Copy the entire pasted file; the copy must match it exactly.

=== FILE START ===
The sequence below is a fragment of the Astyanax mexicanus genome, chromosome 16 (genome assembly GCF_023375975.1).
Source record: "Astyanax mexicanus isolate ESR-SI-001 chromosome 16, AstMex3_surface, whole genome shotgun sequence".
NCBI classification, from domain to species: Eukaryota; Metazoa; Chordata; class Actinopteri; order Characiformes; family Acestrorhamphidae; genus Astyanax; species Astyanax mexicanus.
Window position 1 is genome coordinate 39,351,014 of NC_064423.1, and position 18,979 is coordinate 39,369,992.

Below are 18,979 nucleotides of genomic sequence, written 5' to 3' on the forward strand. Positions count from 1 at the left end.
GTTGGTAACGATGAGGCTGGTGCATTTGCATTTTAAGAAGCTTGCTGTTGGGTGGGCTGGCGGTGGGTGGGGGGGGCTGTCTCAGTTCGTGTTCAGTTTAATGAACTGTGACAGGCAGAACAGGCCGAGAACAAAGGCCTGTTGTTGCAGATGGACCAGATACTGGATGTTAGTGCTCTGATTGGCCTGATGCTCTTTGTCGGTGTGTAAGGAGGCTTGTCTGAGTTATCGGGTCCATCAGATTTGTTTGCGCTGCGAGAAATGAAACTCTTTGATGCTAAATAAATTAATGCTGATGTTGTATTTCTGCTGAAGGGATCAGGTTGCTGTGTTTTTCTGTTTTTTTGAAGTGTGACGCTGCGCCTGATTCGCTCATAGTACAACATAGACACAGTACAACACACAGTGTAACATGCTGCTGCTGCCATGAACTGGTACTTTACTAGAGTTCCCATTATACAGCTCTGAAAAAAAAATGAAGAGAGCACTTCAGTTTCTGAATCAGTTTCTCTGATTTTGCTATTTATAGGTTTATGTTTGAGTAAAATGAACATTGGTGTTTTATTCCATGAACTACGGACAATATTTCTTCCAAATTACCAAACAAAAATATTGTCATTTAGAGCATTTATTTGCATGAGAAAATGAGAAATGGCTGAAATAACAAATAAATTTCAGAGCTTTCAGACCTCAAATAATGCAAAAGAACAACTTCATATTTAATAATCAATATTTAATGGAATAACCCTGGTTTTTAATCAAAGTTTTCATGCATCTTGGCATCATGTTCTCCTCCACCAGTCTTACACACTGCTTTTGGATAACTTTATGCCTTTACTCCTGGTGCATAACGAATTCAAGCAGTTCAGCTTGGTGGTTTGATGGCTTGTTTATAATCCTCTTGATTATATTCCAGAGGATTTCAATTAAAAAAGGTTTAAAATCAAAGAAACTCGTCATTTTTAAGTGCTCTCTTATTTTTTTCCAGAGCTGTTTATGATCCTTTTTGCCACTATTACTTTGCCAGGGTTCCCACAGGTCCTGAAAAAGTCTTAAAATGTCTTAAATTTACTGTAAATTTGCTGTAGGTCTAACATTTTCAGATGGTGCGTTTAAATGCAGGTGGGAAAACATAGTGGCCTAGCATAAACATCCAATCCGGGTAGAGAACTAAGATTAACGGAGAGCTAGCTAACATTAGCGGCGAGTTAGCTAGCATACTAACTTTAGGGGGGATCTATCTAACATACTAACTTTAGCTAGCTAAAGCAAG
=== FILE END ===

The sequence below is a fragment of the Astyanax mexicanus genome, chromosome 16 (genome assembly GCF_023375975.1).
Source record: "Astyanax mexicanus isolate ESR-SI-001 chromosome 16, AstMex3_surface, whole genome shotgun sequence".
NCBI classification, from domain to species: Eukaryota; Metazoa; Chordata; class Actinopteri; order Characiformes; family Acestrorhamphidae; genus Astyanax; species Astyanax mexicanus.
Window position 1 is genome coordinate 39,351,014 of NC_064423.1, and position 18,979 is coordinate 39,369,992.

Below are 18,979 nucleotides of genomic sequence, written 5' to 3' on the forward strand. Positions count from 1 at the left end.
GTTGGTAACGATGAGGCTGGTGCATTTGCATTTTAAGAAGCTTGCTGTTGGGTGGGCTGGCGGTGGGTGGGGGGGGCTGTCTCAGTTCGTGTTCAGTTTAATGAACTGTGACAGGCAGAACAGGCCGAGAACAAAGGCCTGTTGTTGCAGATGGACCAGATACTGGATGTTAGTGCTCTGATTGGCCTGATGCTCTTTGTCGGTGTGTAAGGAGGCTTGTCTGAGTTATCGGGTCCATCAGATTTGTTTGCGCTGCGAGAAATGAAACTCTTTGATGCTAAATAAATTAATGCTGATGTTGTATTTCTGCTGAAGGGATCAGGTTGCTGTGTTTTTCTGTTTTTTTGAAGTGTGACGCTGCGCCTGATTCGCTCATAGTACAACATAGACACAGTACAACACACAGTGTAACATGCTGCTGCTGCCATGAACTGGTACTTTACTAGAGTTCCCATTATACAGCTCTGAAAAAAAAATGAAGAGAGCACTTCAGTTTCTGAATCAGTTTCTCTGATTTTGCTATTTATAGGTTTATGTTTGAGTAAAATGAACATTGGTGTTTTATTCCATGAACTACGGACAATATTTCTTCCAAATTACCAAACAAAAATATTGTCATTTAGAGCATTTATTTGCATGAGAAAATGAGAAATGGCTGAAATAACAAATAAATTTCAGAGCTTTCAGACCTCAAATAATGCAAAAGAACAACTTCATATTTAATAATCAATATTTAATGGAATAACCCTGGTTTTTAATCAAAGTTTTCATGCATCTTGGCATCATGTTCTCCTCCACCAGTCTTACACACTGCTTTTGGATAACTTTATGCCTTTACTCCTGGTGCATAACGAATTCAAGCAGTTCAGCTTGGTGGTTTGATGGCTTGTTTATAATCCTCTTGATTATATTCCAGAGGATTTCAATTAAAAAAGGTTTAAAATCAAAGAAACTCGTCATTTTTAAGTGCTCTCTTATTTTTTTCCAGAGCTGTTTATGATCCTTTTTGCCACTATTACTTTGCCAGGGTTCCCACAGGTCCTGAAAAAGTCTTAAAATGTCTTAAATTTACTGTAAATTTGCTGTAGGTCTAACATTTTCAGATGGTGCGTTTAAATGCAGGTGGGAAAACATAGTGGCCTAGCATAAACATCCAATCCGGGTAGAGAACTAAGATTAACGGAGAGCTAGCTAACATTAGCGGCGAGTTAGCTAGCATACTAACTTTAGGGGGGATCTATCTAACATACTAACTTTAGCTAGCTAAAGCAAG